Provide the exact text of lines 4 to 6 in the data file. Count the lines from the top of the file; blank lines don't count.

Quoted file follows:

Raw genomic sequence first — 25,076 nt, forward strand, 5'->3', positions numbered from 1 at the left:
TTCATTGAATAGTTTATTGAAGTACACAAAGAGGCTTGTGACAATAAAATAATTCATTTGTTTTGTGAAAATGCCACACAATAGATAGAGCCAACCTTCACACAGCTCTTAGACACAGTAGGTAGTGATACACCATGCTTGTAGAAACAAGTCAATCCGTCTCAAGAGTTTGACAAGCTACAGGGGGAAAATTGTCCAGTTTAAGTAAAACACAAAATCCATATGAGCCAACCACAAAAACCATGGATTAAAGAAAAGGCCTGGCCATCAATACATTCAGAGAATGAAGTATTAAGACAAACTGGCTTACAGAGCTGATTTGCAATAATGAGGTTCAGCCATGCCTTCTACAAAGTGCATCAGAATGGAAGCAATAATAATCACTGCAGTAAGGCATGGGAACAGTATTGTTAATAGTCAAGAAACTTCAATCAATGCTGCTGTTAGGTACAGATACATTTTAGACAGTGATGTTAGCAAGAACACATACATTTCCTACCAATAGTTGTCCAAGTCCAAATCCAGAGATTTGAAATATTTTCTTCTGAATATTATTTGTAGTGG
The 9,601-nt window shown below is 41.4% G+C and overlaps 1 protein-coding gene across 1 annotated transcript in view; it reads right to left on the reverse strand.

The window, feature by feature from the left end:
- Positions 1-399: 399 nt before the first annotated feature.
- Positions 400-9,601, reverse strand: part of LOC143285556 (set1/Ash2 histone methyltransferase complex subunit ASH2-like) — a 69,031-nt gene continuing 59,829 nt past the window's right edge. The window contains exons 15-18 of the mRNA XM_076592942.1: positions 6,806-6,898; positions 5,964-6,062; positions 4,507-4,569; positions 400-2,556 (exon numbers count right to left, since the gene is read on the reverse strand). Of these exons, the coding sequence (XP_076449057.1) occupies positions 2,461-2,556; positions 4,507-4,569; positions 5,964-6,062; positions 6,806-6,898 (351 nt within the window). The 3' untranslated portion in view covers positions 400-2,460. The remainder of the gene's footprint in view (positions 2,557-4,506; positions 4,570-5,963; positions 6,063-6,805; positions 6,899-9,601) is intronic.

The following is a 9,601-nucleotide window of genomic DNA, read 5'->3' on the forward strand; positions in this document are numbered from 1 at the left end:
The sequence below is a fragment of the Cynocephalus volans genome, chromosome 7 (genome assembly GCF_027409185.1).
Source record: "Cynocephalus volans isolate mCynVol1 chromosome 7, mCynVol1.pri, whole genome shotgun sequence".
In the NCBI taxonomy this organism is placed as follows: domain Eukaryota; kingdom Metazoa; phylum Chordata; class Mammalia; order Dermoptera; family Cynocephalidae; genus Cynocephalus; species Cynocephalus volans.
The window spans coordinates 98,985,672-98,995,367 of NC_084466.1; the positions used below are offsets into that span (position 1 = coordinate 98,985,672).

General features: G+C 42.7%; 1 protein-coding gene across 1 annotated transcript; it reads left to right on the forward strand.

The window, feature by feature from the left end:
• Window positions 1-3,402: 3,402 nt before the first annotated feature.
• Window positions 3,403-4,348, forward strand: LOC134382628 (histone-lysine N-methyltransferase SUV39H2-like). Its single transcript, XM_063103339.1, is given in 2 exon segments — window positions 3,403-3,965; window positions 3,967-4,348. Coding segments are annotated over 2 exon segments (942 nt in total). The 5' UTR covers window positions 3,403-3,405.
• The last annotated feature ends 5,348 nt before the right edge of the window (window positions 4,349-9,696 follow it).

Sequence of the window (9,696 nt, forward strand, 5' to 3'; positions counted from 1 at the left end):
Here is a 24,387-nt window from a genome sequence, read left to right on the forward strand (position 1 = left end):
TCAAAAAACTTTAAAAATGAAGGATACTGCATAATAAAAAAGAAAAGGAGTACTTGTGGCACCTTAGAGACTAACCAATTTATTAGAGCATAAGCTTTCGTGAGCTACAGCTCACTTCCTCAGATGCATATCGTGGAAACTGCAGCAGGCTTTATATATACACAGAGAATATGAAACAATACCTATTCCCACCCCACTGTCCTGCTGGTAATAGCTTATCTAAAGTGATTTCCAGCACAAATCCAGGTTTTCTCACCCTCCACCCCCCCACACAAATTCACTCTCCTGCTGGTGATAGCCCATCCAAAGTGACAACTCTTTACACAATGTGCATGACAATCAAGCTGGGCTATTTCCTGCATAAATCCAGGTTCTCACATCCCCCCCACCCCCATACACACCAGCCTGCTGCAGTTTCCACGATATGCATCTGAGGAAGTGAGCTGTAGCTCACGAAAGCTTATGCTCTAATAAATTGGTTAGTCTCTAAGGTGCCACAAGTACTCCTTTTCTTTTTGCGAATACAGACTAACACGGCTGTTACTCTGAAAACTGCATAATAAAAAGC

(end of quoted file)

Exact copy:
The window, feature by feature from the left end:
- Positions 1-399: 399 nt before the first annotated feature.
- Positions 400-9,601, reverse strand: part of LOC143285556 (set1/Ash2 histone methyltransferase complex subunit ASH2-like) — a 69,031-nt gene continuing 59,829 nt past the window's right edge. The window contains exons 15-18 of the mRNA XM_076592942.1: positions 6,806-6,898; positions 5,964-6,062; positions 4,507-4,569; positions 400-2,556 (exon numbers count right to left, since the gene is read on the reverse strand). Of these exons, the coding sequence (XP_076449057.1) occupies positions 2,461-2,556; positions 4,507-4,569; positions 5,964-6,062; positions 6,806-6,898 (351 nt within the window). The 3' untranslated portion in view covers positions 400-2,460. The remainder of the gene's footprint in view (positions 2,557-4,506; positions 4,570-5,963; positions 6,063-6,805; positions 6,899-9,601) is intronic.